There is a wide variety of substances used for tattoo ink. Therefore, it’s common to find that the tattoos on your body don’t contain the same substances, even if they are the same color. Today, tattoo ink consists of two components, a carrier, and a pigment.

Carriers are the fluid in which the pigment is suspended. Some untrustworthy tattoo parlors use dangerous carriers. However, the most common carries in tattoo ink include witch hazel, water, isopropyl alcohol, and glycerin. These substances are safe for the human body. They shouldn’t cause severe reactions unless you are allergic to the ingredients.

The pigment ingredients used in tattoos also differ quite a lot. However, the most common pigments used in modern tattoos are artificial (red 210 or orange 13), titanium dioxide, titanium oxide, and plant-based dyes.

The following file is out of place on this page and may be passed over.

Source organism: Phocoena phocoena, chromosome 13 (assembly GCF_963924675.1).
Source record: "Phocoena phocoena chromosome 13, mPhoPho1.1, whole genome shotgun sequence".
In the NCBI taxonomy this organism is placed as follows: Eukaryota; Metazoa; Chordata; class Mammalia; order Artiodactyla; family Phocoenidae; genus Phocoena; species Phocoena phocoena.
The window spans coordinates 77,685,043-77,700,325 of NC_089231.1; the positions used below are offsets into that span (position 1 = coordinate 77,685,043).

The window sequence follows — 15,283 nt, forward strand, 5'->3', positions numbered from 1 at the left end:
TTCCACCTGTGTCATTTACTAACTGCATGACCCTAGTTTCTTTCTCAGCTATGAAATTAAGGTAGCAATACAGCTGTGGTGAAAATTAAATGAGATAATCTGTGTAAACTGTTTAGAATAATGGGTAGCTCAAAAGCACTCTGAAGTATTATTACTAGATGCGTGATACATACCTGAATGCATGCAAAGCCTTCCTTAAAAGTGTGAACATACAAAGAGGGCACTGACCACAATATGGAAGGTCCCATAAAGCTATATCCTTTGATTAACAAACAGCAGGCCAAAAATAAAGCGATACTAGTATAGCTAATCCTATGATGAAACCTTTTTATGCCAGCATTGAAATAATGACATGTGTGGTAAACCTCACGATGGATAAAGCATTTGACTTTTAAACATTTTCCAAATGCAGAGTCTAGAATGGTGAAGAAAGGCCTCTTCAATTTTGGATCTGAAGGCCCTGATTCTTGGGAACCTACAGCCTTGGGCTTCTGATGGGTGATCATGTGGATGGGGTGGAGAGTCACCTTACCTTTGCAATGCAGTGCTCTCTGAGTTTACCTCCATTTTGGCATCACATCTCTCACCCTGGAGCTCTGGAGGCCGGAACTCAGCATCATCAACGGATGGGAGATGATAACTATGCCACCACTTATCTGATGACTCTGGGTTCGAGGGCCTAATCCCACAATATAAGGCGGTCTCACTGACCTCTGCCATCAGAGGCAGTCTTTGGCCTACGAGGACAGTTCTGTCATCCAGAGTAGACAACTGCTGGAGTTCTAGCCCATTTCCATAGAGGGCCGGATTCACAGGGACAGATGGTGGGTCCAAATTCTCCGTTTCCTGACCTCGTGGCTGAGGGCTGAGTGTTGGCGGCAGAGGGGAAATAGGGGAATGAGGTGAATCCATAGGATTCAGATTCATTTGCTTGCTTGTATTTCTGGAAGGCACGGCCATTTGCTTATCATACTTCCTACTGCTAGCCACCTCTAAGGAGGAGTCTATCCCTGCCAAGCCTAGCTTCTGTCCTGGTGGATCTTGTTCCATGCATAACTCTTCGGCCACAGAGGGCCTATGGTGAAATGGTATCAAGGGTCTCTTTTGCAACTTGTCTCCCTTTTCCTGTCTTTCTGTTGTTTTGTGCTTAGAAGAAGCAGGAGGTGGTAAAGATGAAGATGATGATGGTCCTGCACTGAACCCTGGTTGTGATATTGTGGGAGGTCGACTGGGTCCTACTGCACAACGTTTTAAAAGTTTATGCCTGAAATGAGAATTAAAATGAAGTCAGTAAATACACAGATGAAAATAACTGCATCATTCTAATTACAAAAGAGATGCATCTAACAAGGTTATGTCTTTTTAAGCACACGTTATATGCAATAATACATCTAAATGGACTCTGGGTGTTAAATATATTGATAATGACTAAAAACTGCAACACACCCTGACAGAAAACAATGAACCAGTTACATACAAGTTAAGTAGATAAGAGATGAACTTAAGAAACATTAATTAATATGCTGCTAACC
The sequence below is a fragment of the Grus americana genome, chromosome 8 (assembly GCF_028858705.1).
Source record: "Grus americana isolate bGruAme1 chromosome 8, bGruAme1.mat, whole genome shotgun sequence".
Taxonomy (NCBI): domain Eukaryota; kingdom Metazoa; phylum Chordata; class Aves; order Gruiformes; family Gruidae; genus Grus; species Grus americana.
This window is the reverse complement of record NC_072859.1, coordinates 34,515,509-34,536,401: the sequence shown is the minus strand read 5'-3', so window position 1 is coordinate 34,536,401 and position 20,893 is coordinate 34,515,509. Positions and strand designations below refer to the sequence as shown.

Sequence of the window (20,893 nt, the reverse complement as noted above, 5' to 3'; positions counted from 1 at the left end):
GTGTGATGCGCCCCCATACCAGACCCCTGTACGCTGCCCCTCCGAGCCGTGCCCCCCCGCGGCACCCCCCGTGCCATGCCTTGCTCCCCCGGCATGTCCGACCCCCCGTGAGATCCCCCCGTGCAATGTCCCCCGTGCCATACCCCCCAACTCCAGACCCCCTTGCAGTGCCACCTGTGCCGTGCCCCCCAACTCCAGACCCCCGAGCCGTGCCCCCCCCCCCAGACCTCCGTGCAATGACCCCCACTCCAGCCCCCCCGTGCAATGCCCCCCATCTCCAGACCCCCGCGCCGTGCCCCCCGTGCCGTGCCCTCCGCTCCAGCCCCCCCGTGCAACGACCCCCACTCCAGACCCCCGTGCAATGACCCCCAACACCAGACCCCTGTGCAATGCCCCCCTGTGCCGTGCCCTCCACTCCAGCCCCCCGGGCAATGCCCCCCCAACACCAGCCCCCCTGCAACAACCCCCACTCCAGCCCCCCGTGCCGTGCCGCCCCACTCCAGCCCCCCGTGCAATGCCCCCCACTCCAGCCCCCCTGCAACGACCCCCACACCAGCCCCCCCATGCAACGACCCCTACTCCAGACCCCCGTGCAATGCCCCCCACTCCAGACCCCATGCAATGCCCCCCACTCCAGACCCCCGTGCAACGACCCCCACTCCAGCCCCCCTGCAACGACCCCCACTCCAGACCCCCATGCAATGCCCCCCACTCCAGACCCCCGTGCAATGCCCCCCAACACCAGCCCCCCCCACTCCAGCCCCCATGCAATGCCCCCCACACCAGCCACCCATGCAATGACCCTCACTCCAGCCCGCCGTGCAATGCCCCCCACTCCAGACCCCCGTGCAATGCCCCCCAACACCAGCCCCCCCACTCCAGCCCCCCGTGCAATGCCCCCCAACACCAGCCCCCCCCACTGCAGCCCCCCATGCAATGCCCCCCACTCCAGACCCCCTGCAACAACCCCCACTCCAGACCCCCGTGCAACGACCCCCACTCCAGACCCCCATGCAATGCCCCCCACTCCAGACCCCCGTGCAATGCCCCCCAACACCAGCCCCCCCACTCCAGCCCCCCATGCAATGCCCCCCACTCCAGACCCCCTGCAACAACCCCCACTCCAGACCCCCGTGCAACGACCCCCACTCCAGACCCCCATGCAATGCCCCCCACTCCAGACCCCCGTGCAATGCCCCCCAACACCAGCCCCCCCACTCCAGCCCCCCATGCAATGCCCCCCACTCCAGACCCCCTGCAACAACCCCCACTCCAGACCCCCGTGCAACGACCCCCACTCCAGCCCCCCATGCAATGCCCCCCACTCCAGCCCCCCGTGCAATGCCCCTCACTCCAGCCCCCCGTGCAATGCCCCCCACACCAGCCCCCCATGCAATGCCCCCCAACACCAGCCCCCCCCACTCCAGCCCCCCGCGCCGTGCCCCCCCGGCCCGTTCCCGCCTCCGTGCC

While these are the components used to make tattoos nowadays, they weren’t always used for tattooing. The tattooing tradition dates back to the ancient Vikings or possibly even older. They had a much different way of making a tattoo possible. You might be interested in knowing how tattoos were created in various cultures.

How Were Tattoos Made Before The Tattoo Machine?

Tattoos have a fascinating history. Although they are now used to express your individuality, their cultural significance is much more profound. For many cultures, traditional tattoos are a link to their heritage and ancestors.

The tattooing styles and techniques differ across the world. Although the tattoo machine is now the most popular and convenient way to get a tattoo, it might be worth looking at other tattooing methods.